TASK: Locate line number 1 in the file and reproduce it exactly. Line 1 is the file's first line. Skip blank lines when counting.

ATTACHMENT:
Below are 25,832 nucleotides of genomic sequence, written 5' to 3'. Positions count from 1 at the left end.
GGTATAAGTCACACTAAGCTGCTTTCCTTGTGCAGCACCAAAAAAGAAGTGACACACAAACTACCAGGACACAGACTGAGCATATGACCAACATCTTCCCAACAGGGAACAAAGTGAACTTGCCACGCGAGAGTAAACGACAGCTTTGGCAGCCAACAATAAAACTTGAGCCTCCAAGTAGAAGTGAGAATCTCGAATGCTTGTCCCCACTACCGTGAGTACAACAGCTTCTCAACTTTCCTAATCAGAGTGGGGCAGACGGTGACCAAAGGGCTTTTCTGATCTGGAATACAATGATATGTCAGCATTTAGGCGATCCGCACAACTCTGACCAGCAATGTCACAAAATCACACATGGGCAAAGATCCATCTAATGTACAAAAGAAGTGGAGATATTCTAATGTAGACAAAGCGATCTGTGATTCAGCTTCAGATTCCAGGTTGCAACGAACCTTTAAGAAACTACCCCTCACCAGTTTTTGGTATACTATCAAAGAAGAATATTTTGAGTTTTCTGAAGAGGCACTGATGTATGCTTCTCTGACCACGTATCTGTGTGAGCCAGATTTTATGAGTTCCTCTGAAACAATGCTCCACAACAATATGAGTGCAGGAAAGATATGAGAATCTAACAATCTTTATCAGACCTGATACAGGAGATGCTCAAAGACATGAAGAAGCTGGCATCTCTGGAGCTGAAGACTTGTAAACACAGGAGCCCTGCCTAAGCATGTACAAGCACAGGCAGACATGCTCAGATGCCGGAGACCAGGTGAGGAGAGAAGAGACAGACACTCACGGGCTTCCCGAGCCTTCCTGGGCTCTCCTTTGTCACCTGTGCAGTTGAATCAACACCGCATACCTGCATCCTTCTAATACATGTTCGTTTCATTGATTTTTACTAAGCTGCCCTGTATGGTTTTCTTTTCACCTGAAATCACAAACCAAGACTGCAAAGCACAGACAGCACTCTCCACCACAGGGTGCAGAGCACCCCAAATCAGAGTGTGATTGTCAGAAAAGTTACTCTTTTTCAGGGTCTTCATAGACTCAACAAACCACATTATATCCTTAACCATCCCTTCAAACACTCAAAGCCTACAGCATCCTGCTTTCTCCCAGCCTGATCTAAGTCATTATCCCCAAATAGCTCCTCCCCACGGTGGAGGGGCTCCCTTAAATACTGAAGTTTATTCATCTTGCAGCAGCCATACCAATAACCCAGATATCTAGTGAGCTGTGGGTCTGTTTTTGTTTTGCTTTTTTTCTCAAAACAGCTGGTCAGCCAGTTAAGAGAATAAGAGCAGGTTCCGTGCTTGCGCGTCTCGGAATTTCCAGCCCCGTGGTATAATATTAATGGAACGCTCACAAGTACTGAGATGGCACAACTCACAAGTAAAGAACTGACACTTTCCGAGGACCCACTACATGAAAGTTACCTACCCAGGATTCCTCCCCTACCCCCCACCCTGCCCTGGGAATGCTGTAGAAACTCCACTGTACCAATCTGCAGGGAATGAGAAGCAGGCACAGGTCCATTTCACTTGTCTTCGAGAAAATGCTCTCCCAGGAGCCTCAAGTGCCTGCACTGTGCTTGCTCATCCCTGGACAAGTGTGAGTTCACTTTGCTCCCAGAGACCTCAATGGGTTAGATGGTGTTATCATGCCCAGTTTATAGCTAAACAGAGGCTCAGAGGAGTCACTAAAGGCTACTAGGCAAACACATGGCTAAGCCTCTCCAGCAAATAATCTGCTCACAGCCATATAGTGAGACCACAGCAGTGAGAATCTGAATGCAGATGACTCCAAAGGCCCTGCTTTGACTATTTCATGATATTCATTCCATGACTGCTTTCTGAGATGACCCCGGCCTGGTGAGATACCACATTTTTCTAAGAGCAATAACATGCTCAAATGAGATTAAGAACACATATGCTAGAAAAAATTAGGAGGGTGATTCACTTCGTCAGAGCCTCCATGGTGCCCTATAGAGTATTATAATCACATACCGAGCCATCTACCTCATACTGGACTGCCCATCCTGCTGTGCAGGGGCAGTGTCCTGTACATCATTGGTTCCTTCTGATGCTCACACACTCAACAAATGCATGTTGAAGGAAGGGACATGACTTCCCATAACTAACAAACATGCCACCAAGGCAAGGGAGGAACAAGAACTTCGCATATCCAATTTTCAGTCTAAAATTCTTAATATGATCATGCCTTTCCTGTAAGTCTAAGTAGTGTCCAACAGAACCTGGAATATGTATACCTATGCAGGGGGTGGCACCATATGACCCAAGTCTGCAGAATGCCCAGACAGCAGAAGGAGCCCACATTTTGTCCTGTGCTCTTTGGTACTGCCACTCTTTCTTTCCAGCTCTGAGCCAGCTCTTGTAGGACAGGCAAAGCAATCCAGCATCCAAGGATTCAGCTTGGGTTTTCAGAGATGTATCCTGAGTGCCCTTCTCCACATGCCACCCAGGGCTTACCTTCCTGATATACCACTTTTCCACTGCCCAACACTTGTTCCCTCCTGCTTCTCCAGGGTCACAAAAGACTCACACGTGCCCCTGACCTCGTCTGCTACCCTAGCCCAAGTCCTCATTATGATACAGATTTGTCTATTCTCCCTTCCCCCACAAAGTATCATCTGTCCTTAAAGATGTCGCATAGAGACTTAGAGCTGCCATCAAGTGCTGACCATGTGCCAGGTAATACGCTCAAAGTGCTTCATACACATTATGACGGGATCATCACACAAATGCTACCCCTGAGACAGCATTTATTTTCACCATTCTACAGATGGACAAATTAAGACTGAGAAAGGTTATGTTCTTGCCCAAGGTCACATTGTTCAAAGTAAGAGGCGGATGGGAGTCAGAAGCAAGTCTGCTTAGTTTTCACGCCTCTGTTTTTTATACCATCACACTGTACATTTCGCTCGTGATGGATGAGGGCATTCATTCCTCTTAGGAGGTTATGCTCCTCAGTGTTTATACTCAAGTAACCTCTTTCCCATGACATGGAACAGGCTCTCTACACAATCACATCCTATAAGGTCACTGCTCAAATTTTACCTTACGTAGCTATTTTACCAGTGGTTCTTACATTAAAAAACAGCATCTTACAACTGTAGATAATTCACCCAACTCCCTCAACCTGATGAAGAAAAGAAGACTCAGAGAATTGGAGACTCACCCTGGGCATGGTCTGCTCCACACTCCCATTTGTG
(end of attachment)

Below are 25,832 nucleotides of genomic sequence, written 5' to 3'. Positions count from 1 at the left end.